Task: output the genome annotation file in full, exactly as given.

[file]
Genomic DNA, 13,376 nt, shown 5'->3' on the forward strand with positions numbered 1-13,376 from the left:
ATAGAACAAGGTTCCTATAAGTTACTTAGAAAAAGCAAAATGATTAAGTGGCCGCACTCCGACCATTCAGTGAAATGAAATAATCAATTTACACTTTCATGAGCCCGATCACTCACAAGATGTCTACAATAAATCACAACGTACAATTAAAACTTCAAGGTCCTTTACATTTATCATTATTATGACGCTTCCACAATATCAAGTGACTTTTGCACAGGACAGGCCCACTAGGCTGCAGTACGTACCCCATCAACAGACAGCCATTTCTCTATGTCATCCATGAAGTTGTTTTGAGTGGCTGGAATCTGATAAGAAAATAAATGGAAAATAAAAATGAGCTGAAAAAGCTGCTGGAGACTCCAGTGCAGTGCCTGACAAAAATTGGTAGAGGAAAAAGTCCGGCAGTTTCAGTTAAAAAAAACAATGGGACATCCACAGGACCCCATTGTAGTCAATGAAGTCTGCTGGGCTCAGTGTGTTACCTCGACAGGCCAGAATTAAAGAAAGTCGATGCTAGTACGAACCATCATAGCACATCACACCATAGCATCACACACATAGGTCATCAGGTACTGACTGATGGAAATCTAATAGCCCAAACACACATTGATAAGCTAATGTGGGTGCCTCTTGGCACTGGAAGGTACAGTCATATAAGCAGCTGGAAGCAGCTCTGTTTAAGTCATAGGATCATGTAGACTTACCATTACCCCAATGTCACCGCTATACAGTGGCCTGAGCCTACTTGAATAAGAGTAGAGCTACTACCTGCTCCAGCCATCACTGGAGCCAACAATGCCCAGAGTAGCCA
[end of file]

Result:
Genomic DNA, 13,376 nt, shown 5'->3' on the forward strand with positions numbered 1-13,376 from the left:
ATAGAACAAGGTTCCTATAAGTTACTTAGAAAAAGCAAAATGATTAAGTGGCCGCACTCCGACCATTCAGTGAAATGAAATAATCAATTTACACTTTCATGAGCCCGATCACTCACAAGATGTCTACAATAAATCACAACGTACAATTAAAACTTCAAGGTCCTTTACATTTATCATTATTATGACGCTTCCACAATATCAAGTGACTTTTGCACAGGACAGGCCCACTAGGCTGCAGTACGTACCCCATCAACAGACAGCCATTTCTCTATGTCATCCATGAAGTTGTTTTGAGTGGCTGGAATCTGATAAGAAAATAAATGGAAAATAAAAATGAGCTGAAAAAGCTGCTGGAGACTCCAGTGCAGTGCCTGACAAAAATTGGTAGAGGAAAAAGTCCGGCAGTTTCAGTTAAAAAAAACAATGGGACATCCACAGGACCCCATTGTAGTCAATGAAGTCTGCTGGGCTCAGTGTGTTACCTCGACAGGCCAGAATTAAAGAAAGTCGATGCTAGTACGAACCATCATAGCACATCACACCATAGCATCACACACATAGGTCATCAGGTACTGACTGATGGAAATCTAATAGCCCAAACACACATTGATAAGCTAATGTGGGTGCCTCTTGGCACTGGAAGGTACAGTCATATAAGCAGCTGGAAGCAGCTCTGTTTAAGTCATAGGATCATGTAGACTTACCATTACCCCAATGTCACCGCTATACAGTGGCCTGAGCCTACTTGAATAAGAGTAGAGCTACTACCTGCTCCAGCCATCACTGGAGCCAACAATGCCCAGAGTAGCCA